TARPON SPRINGS, FL – The City of Tarpon Springs on Florida’s Gulf Coast is a unique phenomenon in the United States, as no other community in our country so closely resembles a Greek island. Surely, there are larger pockets of inhabitants of Greek descent in large American cities such as New York Chicago, Boston, and several others, but those are traditional American cities with a whole lot of Greeks living there. Tarpon Springs is aesthetically distinct.
On January 14, at the Tarpon Springs Heritage Museum, on the city’s historic Spring Bayou where eight days earlier hundreds gathered to watch the Epiphany Cross Dive, Tarpon Springs Sister Cities International (SCI) held its annual dinner and meeting, paying homage to its four sister cities around the world: three in Greece (Halki, Kalymnos, and Symi) and one in Cyprus (Larnaca).
St. Nicholas Cathedral priest Fr. James Rousakis began with a prayer, and SCI President Chris Alahouzos introduced the mayor of Tarpon Springs, David O. Archie. Mayor Archie, the city’s first African-American mayor – who is not running for reelection in the upcoming election in March, although Alahouzos is a candidate – delighted the crowd with his sense of humor, saying that if you look beneath the surface, he is really Greek. “My last name, Archie,” he said, “is really Archieopoulos.”
Archie emphasized that “if it wasn’t for the Greeks, we would be just another Florida city,” noting that it is the Greek culture – particularly the sponge diving industry and scenic fleet of sponge boats moored at Dodecanese Boulevard in the historic Sponge Docks – that have made Tarpon Springs a national tourist attraction.
Tarpon’s official historian and curator, Tina Bucuvalas, told TNH that the Greek community had a good deal to do with Mayor Archie being elected, insofar as they were historically supportive of African-Americans in Tarpon over the past century, particularly as they – the Greeks – understood firsthand what it was like to be discriminated against in the South.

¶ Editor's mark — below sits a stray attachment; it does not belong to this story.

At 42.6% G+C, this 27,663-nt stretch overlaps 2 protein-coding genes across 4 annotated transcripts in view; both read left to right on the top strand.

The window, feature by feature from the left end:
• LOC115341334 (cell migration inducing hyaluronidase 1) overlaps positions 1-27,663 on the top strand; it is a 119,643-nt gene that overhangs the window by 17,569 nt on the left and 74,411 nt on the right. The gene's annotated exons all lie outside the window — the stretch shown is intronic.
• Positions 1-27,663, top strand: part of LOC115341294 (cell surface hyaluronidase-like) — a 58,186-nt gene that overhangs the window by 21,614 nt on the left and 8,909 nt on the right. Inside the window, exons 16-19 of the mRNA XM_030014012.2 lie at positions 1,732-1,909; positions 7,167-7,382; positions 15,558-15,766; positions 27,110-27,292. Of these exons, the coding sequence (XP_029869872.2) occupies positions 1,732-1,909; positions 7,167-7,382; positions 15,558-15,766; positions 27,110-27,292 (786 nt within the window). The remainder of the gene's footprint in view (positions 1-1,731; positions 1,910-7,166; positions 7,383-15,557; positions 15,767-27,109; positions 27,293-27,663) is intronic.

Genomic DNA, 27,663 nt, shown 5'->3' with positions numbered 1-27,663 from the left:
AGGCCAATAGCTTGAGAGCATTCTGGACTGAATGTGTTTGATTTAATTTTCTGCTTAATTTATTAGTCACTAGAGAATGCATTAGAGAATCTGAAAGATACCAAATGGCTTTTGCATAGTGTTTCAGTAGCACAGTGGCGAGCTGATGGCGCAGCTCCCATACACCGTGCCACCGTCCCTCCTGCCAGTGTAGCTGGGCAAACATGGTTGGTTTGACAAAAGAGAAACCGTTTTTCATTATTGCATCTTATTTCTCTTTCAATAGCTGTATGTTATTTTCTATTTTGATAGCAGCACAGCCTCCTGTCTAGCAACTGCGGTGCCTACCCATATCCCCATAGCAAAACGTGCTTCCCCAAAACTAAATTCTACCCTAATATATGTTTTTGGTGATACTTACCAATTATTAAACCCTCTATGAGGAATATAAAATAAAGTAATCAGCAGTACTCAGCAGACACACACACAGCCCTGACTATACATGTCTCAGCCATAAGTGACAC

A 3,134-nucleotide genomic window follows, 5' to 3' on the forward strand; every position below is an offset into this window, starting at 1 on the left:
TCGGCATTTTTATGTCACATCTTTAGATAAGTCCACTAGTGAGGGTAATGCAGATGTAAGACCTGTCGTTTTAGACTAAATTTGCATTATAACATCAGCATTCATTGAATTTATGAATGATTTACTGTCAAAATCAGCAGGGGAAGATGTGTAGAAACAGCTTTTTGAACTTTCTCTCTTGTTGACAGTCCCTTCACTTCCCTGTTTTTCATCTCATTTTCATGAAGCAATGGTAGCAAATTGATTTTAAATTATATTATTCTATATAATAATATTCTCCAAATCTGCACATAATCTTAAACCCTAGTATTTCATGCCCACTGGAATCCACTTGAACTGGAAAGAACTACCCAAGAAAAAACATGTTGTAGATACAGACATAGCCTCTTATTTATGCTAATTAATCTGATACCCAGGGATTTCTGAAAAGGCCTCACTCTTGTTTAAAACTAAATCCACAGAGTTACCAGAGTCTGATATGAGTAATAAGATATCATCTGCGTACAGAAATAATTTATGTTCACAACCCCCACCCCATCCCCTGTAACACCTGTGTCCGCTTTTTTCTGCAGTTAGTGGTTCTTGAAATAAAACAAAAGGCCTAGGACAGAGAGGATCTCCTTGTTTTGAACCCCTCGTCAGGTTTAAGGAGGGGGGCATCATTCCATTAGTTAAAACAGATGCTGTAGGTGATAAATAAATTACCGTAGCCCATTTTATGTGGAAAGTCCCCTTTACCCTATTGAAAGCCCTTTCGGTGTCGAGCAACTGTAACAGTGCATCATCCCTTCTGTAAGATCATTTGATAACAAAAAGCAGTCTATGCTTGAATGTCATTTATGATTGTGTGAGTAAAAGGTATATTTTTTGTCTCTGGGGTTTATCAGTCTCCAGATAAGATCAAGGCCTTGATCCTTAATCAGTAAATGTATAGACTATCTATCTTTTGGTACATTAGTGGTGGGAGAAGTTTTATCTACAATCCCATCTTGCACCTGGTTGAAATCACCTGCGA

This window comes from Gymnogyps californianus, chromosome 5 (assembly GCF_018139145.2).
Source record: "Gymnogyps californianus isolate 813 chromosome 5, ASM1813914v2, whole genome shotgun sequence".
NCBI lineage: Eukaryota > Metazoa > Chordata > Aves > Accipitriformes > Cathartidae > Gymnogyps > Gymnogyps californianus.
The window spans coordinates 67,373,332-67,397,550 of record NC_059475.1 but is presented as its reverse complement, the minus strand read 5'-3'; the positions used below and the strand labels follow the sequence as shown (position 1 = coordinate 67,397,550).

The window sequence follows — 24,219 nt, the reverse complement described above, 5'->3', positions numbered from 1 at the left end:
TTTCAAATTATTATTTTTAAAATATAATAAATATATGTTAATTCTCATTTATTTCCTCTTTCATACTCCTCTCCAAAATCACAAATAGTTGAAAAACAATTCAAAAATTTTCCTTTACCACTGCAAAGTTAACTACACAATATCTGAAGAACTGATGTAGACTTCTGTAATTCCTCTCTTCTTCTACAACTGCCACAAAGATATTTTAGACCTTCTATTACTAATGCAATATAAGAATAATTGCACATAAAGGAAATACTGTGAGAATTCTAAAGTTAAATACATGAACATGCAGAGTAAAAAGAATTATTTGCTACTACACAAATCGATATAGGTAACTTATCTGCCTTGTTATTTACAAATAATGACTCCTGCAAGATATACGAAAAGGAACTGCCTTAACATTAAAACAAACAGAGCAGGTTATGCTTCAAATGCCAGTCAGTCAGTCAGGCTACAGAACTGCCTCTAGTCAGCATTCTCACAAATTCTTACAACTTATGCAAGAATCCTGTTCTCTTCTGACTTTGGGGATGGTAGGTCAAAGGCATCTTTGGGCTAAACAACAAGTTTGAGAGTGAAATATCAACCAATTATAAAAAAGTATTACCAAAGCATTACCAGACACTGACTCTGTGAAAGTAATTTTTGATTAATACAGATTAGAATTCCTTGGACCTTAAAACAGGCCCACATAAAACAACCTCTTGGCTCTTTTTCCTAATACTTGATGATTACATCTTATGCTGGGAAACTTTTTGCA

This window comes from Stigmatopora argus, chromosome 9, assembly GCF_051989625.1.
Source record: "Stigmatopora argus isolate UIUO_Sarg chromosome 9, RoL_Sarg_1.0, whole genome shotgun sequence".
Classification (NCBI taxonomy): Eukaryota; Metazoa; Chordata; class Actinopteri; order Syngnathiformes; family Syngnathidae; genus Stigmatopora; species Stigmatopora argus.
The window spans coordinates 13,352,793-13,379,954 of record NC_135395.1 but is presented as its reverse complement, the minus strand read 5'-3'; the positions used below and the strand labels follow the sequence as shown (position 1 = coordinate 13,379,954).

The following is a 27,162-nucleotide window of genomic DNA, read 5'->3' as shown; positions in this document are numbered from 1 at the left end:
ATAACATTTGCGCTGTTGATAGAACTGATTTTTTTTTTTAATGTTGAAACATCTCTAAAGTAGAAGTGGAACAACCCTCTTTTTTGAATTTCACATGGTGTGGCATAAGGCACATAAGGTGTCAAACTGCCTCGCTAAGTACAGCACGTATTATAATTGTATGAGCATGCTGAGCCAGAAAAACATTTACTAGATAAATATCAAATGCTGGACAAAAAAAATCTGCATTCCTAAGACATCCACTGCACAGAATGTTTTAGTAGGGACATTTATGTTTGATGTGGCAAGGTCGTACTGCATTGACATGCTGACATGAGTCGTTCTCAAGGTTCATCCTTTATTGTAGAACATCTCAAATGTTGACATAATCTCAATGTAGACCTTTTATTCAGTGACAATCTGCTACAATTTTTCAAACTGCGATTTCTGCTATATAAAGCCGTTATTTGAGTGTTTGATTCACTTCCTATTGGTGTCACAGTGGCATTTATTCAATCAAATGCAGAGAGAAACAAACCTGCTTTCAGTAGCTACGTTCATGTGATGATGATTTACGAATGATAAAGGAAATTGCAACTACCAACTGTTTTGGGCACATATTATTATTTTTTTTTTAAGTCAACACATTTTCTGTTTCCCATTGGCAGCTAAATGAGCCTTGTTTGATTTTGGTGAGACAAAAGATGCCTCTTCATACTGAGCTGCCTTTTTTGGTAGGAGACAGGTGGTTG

Adamantia Klotsa, Greece’s Consul General in Tampa, also expressed her enthusiasm for SCI, noting the apparent cultural influence on Tarpon by its large population of Greek islanders, particularly from Kalymnos.
The keynote speaker, Dr. Marvin Bright, who is Provost of St. Petersburg College’s (SPC) Tarpon Campus, spoke about all the wonderful things going on at SPC, including a study abroad program where SPC students – the vast majority non-Greek – have the opportunity to visit Kalymnos and stay in the homes of native Kalymnians, thereby experiencing the culture by actually being immersed within it.
Dr. Bright expressed that the keys to success are three principles: 1. Faith: a belief in something bigger than oneself; 2. Family: unconditional love; and 3. Community: being a part of something bigger than oneself. He also praised Alahouzos for being a “good man” and who would make a “wonderful leader” for Tarpon.
Alahouzos, in turn, who thanked everyone for their support, told TNH that Bright has been very supportive of Tarpon’s Greek community from the onset of his appointment as Provost in July 2014.
Performing native songs of Tarpon’s four sister cities was Mihalis Kappas, a violinist brought to the event from Kalymnos by a grant from the National Endowment for the Arts, Bucuvalas told TNH. He was accompanied on bouzouki by local musician Leonidas Zafiris.
Greek Consul General in Tampa Adamantia Klotsa speaks about Tarpon Springs’ sister cities.